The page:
This week our Editors take a look at some of the latest developments regarding the Australian election. From a review on Labor’s success in managing Australia’s economy through the GFC, Scott Morrison’s boat-buy scheme, retirees and the Paid Parental Leave scheme, as well as the controversial boredom rooms in Japan. Keep reading to get your latest fix of economic and political news!
Election rhetoric is typically filled with fantastical assertions of economic harmony. Alan Austin delves behind the political discourse, and uses the ALP’s response to the GFC as a metric to assess their economic competence. And when Labor’s swift and decisive response played an instrumental role in our stability, Austin argues that Australia’s choice on September 7 should be clear.
This week the Coalition’s Shadow Immigration Minister, Scott Morrison, took an interesting stance on stopping the boats. He announced that the Liberal Party plans to buy boats from fishermen that would otherwise be sold to people smugglers. According to Greg Jericho, this policy will only have one winner- if Indonesian Fisherman could vote, the Australian Liberal Party would rake in a landslide.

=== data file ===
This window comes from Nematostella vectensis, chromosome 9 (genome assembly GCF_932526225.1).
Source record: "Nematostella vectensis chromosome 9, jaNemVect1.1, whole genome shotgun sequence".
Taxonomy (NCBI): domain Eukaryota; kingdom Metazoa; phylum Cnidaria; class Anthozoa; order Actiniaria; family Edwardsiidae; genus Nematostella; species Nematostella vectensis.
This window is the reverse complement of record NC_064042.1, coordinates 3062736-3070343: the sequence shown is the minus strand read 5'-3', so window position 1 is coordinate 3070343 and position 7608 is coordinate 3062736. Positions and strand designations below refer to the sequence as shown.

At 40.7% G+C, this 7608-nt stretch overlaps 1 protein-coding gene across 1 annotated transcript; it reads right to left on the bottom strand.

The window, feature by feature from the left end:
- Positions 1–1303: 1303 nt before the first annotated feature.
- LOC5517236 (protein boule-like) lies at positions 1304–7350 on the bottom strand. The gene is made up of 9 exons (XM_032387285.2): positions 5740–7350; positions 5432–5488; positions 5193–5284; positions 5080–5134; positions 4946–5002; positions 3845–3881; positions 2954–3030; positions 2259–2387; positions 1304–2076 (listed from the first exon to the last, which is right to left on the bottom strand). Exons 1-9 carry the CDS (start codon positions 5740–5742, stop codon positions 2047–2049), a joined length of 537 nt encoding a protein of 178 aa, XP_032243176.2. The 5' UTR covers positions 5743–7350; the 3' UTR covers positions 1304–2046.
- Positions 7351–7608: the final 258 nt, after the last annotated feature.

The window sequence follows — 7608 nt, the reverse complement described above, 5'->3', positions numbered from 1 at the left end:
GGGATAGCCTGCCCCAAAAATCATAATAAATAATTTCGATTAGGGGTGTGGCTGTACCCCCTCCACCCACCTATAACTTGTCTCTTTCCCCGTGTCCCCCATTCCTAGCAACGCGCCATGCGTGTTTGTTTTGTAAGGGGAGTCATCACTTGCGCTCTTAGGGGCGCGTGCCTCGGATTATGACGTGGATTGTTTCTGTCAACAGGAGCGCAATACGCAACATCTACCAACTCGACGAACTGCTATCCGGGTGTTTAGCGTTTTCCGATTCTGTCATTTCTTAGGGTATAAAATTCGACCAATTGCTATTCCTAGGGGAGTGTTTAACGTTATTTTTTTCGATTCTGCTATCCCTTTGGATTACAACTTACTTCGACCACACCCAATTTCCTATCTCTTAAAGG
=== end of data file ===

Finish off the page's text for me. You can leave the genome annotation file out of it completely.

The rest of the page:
Retirees will pay for the Paid Parental Leave scheme – Robert Gottliebsen
Retirees have already bankrolled the upcoming generations. Lower interest rates while easing the pressure on mortgages simultaneously undercuts seniors’ savings. However, the Liberal Party’s plan to dip into retirees’ funds to provide for their Paid Parental Leave Scheme was too much for Robert Gottliebsen. He scrutinises the Abbott-Hockey plan, explaining why no one has realised the true source of the Coalition’s budget and by the time they do, it will be too late.
New report blames lack of leadership for decline in quality of public debate – Michael Rowland & Virginia Trioli
In a 3:21 minute video interview, Stephen Martin from the Committee for Economic Development of Australia discusses a new report, blaming a lack of political leadership and vision, for a decline in the quality of public policy debate in Australia. A video for thought makes one wonder where Australia’s long term future is headed in the hands of our political leaders.
Japan’s workers sent to the boredom room – Hiroko Tabuchi
‘Boredom rooms’ are where Sony’s unwanted workers go to idle in – a symptom of the problems facing labour reform in Japan. Hiroko Tabuchi sheds some light on the real shady intentions behind Sony Japan’s current labour practice. These ‘Career Design Rooms’ have an agenda deeper than the counseling and job opportunities they offer, with other large companies employing similar tactics.